By Jeremy Clarke.
The Lone Wolf and Cub franchise began life as a manga in 1970 by writer Kazuo Koike and artist Goseki Kojima. It proved hugely popular in Japan, where in 1972 the first four of six films appeared. Two more followed in 1973 and 1974. Criterion’s new three-disc Blu-ray release collects together all six films with a clutch of extras. Continue Reading
by Jeremy Clarke. Major (Scarlett Johansson) is the first of her kind – rescued from a refugee boat many years ago and cyber-enhanced to be the perfect soldier. Only her mind remains; the rest of her is artificial, putting her in a unique position as society faces a new threat. Cyber warfare has evolved to a point where cybernetic implants can be hacked – innocent people can be weaponised as terrorists. Their memories can be removed and replaced with new ones. Major, in the front line of fighting such terrorists, begins to wonder if her own memories have been implanted when she was rebuilt. Is she really the person whose past she remembers…? Or is she someone else altogether…?
The first thing to say about DreamWorks’ live-action Ghost in the Shell is that it’s really rather good, despite the long-running media controversy over its “whitewashing” – recasting Asians with Caucasian actors. And ever since the trailer first appeared, admirers of Mamoru Oshii’s seminal 1995 anime version have been wondering what other compromises have been made. Continue Reading
By Andrew Osmond.
The first thing to clear up about this romantic anime released by Funimation is that it’s not a fairy-tale, and isn’t really a version of Snow White. The only brief nods to that story are in the opening episode, where there’s a poisoned apple – but the heroine doesn’t eat it – and someone says “Mirror, Mirror” – but it’s a foppish prince, not a scary queen.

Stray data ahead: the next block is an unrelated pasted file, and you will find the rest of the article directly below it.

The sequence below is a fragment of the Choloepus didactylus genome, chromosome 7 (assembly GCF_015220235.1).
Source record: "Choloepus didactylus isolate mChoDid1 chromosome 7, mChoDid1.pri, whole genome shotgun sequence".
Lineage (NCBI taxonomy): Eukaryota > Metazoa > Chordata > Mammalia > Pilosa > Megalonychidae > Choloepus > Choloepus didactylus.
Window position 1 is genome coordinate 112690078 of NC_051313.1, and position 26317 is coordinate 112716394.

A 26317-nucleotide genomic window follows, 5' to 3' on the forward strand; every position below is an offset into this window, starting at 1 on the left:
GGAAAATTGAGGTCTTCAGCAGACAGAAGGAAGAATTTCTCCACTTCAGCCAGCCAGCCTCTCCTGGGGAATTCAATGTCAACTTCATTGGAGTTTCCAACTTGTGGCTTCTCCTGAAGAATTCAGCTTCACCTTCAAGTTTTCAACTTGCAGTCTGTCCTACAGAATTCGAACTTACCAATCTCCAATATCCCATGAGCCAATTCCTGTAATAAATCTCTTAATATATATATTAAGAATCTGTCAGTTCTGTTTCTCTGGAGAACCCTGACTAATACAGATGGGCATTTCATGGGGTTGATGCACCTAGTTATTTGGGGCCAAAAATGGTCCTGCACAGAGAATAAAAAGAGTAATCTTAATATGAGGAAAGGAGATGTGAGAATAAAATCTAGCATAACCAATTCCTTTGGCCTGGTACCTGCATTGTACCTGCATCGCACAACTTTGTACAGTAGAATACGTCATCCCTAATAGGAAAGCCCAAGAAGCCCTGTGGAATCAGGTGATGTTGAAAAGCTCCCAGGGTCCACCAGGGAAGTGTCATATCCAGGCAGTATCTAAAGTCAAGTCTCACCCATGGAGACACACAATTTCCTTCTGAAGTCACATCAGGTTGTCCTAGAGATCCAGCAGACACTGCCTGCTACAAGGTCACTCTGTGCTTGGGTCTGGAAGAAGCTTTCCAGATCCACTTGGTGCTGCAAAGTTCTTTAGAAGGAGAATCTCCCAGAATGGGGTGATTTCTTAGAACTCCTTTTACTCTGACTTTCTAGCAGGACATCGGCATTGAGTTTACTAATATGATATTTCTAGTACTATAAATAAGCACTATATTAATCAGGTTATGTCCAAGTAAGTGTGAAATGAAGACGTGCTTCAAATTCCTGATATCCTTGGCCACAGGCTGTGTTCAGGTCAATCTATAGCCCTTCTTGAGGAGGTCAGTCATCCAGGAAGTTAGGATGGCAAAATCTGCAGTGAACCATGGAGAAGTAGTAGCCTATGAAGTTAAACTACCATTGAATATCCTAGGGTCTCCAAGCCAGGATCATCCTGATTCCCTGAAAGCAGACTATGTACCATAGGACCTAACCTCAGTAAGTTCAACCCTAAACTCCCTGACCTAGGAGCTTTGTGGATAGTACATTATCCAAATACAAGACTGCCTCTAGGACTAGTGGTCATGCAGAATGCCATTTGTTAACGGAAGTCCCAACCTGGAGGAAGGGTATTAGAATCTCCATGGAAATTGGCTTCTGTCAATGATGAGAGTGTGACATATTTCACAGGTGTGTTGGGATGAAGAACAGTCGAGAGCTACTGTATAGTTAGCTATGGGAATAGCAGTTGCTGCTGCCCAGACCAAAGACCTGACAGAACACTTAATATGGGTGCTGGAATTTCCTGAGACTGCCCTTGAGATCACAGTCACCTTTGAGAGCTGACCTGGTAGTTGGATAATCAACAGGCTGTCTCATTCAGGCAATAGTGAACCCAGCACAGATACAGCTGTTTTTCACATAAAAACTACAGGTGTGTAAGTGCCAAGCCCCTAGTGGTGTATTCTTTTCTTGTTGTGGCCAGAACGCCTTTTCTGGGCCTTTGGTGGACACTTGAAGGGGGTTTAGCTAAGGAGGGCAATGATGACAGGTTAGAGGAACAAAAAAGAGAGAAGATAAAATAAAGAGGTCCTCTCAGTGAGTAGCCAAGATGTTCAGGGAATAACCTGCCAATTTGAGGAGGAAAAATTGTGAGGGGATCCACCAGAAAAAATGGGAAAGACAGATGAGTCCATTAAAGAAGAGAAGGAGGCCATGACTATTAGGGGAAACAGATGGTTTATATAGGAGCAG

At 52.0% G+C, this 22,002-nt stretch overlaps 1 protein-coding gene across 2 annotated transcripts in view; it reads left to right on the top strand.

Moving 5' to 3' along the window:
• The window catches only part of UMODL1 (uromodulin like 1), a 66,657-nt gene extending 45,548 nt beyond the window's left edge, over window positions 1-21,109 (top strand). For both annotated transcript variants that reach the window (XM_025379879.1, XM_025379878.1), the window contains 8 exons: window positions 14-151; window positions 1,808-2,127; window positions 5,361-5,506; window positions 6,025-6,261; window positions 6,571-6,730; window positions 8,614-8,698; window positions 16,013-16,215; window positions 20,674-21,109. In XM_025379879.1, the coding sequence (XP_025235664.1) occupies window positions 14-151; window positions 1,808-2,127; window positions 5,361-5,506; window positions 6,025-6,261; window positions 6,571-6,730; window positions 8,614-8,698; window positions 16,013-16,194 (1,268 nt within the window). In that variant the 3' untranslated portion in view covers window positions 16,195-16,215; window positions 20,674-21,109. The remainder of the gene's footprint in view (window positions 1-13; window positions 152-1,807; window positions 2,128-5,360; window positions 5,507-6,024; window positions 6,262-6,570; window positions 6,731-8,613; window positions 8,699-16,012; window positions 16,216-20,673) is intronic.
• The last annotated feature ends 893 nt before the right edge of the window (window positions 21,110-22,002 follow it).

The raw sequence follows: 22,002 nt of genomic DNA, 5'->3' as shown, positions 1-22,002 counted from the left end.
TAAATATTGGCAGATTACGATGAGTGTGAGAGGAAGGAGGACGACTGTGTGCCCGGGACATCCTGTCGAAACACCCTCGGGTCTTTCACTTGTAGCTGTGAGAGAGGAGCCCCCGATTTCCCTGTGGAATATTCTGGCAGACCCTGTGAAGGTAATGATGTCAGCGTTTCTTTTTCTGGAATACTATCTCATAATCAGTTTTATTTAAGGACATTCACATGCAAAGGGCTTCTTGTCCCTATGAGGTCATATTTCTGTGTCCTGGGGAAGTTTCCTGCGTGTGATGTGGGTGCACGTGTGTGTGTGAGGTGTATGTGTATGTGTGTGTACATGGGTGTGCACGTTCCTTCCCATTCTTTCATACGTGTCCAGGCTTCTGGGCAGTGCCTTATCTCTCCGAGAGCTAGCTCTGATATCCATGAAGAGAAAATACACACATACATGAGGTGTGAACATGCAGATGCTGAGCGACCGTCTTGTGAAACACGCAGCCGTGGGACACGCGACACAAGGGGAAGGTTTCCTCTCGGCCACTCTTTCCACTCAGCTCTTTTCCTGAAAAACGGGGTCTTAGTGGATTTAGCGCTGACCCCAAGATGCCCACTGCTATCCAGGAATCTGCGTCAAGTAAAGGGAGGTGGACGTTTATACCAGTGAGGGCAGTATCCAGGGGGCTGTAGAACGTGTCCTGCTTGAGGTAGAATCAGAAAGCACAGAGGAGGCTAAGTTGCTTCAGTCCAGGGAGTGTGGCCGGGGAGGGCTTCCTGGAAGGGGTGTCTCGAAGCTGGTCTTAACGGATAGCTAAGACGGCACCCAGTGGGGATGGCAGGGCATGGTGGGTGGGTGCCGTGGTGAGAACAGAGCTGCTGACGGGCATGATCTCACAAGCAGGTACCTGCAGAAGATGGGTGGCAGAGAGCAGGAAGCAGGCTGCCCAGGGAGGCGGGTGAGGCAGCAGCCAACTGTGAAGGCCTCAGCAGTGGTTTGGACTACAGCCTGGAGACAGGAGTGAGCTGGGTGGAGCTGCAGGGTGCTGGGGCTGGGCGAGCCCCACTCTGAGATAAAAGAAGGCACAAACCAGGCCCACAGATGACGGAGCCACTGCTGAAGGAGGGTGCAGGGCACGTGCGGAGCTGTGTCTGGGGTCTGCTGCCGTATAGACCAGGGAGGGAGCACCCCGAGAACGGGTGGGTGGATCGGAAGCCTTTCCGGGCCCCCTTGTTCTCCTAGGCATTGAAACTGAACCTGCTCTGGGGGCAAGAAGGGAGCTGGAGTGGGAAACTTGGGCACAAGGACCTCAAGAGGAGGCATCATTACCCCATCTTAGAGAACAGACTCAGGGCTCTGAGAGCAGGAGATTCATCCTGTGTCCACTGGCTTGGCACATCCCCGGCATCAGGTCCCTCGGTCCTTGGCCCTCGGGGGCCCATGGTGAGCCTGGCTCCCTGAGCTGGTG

No, Snow White with the Red Hair is better thought of a slice of life romance, albeit set in an imagined medieval Europe. At least in the first volume, there are no dwarves, monsters or magic happenings; indeed, its heroine is effectively a scientist. Our protagonist is called Shirayuki (“Snow White” in Japanese). No princess, she’s a herbalist, a student of herbs and plants to heal the sick and wounded. In the opening scenes, she’s running her own shop, dispensing cures to customers, which would make it fair to call her an apothecary. Continue Reading
Glasgow, UK March 27, 2017 - Anime Limited are excited to announce partnering with STUDIO4°C to help Kickstart the blu-ray home video edition of the hit cult film MIND GAME by award winning director Masaaki Yuasa.
MIND GAME made waves in 2004 to much critical praise, launching director Masaaki Yuasa’s unique creative vision onto the world. As a directorial debut, it doesn’t get much more striking - and now 13 years later, STUDIO4°C are looking to bring you this cult classic on blu-ray with the help of a passionate animation community via Kickstarter.
About MIND GAME
Nishi has always loved Myon since they were little. And now as adults, he wants to pursue his dream of becoming a manga artist and marrying his childhood sweetheart. There's one problem, though. She's already been proposed to and thinks Nishi is too much of a wimp. But upon meeting the fiancé while at her family's diner and accepting him as a good guy, they encounter a couple of yakuza, only to have Nishi grasp a certain revelation. And, with his newly acquired look on life, adventures abound as he, Myon, and her sister, Yan, escape the yakuza into a most unlikely location where they meet an old man...
About Masaaki Yuasa